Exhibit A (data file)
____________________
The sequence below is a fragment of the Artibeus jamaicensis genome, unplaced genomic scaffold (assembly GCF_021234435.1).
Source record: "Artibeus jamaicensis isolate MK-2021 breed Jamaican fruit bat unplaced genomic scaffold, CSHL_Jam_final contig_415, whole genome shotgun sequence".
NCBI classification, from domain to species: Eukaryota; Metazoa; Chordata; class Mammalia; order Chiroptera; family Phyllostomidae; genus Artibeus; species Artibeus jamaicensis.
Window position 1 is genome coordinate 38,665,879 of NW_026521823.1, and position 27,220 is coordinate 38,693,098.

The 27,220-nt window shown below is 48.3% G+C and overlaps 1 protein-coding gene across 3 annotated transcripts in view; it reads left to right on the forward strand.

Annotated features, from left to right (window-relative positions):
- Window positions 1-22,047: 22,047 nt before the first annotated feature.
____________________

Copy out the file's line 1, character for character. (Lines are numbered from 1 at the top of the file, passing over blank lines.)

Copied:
The sequence below is a fragment of the Artibeus jamaicensis genome, unplaced genomic scaffold (assembly GCF_021234435.1).